The company is likely to yield a return of 12.2% this year, more than the
REIT and Equity Trust - Residential industry’s gain of 5.3%. Seagate Technology PLC ( STX Quick Quote STX - Free Report) is a provider of electronic data storage technology and solutions. The company has a Zacks Rank #2 and VGM score of ‘A’. Seagate Technology has a dividend yield of 5.49%, while its five-year average dividend yield is 20.8%.
The company is projected to yield a return of 99.1% this year, way higher than the
Computer- Storage Devices industry’s increase of 13.9%. Tallgrass Energy Partners LP TEP owns, operates, acquires and develops midstream energy assets in North America. The company has a Zacks Rank #2 and VGM score of ‘B’. Tallgrass Energy Partners has a dividend yield of 6.13%. Its five-year average dividend yield is a whopping 78.6%. You can see the complete list of today’s Zacks #1 Rank stocks here.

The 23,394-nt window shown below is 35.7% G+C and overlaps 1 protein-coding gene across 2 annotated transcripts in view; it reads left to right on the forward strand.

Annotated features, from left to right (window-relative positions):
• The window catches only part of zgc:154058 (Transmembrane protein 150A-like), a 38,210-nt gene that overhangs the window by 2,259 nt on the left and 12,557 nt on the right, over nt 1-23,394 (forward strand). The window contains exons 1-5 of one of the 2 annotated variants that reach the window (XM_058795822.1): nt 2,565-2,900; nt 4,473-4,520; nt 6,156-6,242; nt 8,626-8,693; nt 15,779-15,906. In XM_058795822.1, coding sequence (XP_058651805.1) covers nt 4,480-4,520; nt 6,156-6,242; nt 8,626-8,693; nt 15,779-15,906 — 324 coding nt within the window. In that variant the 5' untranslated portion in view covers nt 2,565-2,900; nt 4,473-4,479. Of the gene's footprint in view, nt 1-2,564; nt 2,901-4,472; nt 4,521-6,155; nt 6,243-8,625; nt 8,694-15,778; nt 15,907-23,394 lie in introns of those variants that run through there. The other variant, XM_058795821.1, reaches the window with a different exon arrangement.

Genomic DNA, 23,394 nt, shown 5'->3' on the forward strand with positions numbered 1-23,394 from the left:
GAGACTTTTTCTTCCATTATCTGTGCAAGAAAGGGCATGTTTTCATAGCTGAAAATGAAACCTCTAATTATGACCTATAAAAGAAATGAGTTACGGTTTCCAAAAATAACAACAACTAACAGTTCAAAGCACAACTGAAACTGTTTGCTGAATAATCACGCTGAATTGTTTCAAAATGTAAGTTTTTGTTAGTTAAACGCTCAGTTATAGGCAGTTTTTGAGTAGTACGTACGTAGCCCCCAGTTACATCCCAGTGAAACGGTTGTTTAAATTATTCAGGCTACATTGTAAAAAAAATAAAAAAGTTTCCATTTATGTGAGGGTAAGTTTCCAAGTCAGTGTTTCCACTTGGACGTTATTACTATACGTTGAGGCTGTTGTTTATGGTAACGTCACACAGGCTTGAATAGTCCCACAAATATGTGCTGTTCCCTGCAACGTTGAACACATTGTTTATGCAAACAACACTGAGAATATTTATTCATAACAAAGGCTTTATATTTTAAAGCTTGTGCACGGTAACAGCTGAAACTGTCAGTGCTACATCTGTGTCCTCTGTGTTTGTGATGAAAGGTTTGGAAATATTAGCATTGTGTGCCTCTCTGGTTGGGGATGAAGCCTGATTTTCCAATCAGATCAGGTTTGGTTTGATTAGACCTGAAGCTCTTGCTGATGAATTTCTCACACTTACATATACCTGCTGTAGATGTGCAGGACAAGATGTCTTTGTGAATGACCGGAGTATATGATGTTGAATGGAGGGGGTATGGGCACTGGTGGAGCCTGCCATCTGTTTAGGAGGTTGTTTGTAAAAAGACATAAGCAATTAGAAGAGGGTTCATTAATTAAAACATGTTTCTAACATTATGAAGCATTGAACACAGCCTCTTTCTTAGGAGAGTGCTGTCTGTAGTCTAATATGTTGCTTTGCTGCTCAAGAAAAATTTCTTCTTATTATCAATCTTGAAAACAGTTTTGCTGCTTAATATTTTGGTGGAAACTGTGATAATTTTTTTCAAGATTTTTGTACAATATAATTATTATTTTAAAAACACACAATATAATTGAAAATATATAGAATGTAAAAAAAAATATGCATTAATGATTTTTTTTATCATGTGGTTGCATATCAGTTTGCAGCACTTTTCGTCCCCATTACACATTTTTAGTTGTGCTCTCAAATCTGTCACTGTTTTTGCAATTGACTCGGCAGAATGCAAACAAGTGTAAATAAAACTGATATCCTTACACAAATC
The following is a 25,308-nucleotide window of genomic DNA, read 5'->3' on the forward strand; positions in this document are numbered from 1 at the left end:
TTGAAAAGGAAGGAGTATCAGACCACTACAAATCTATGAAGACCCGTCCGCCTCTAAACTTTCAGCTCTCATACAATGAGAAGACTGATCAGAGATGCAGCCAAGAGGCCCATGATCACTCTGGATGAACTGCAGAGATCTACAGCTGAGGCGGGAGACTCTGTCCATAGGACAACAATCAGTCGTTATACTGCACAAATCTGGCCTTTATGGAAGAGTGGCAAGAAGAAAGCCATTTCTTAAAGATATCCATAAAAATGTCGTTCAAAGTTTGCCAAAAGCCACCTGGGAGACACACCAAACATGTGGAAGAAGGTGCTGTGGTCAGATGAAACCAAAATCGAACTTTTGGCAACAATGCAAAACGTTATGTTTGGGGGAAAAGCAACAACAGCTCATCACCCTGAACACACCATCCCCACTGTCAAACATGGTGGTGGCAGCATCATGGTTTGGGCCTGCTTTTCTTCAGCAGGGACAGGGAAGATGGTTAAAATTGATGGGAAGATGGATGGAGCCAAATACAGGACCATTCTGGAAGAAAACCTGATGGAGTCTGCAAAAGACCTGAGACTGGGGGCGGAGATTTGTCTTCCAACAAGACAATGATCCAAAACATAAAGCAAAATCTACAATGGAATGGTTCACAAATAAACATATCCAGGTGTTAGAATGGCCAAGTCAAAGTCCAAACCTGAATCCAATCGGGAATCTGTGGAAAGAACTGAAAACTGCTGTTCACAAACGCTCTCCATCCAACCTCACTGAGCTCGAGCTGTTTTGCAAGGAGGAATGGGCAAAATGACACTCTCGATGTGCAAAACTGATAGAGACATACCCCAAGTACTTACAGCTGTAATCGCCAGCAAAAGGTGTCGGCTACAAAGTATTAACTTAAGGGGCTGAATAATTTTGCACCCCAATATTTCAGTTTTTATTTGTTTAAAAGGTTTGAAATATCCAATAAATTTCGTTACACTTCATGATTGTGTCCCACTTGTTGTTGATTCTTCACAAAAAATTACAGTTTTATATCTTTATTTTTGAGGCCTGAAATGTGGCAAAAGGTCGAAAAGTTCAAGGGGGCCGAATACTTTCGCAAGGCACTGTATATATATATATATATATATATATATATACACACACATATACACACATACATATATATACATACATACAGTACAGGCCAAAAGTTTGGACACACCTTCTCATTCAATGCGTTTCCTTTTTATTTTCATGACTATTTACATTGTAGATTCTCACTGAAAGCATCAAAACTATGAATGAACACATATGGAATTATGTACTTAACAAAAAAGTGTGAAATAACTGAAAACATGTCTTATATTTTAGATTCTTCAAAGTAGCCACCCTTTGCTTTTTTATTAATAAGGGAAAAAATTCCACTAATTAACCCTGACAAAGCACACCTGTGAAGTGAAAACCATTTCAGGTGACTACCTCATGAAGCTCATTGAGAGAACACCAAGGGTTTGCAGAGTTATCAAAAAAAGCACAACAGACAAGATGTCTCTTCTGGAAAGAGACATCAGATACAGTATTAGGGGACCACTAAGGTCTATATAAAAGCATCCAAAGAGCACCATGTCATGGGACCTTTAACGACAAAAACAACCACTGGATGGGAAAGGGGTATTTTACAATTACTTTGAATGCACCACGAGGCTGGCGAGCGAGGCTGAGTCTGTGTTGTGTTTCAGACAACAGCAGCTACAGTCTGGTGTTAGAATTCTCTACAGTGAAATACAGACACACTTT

The company is expected to yield a return of 45.1% this year, more than the
Oil and Gas - Production and Pipelines industry’s gain of 18.1%. Big 5 Sporting Goods Corporation BGFV is a sporting goods retailer in the western United States. The company has a Zacks Rank #1 and VGM score of ‘A’. Big 5 Sporting Goods has a dividend yield of 3.97%, while its five-year average dividend yield is pegged at 11.4%.
The company is projected to yield a return of 35.4% this year, higher than the
Retail - Miscellaneous industry’s gain of 15.5% Salem Media Group, Inc. SALM operates as a multi-media company in the United States. The company has a Zacks Rank #2 and VGM score of ‘A’. Salem Media has a dividend yield of 3.49%, while its five-year average dividend yield is 15.3%.
The company is projected to yield a return of 6.7% this year, as against the
Broadcast Radio and Television industry’s expected decline of 5%. Warning!
The latest American Association of Individual Investors survey confirmed that the percentage of bullish sentiments fell 16 points from the beginning of 2017 to 30.2%, while bearish sentiment went up 12.2 points to 37.4%. Hence, stay invested in the above-mentioned dividend players for safe and better returns.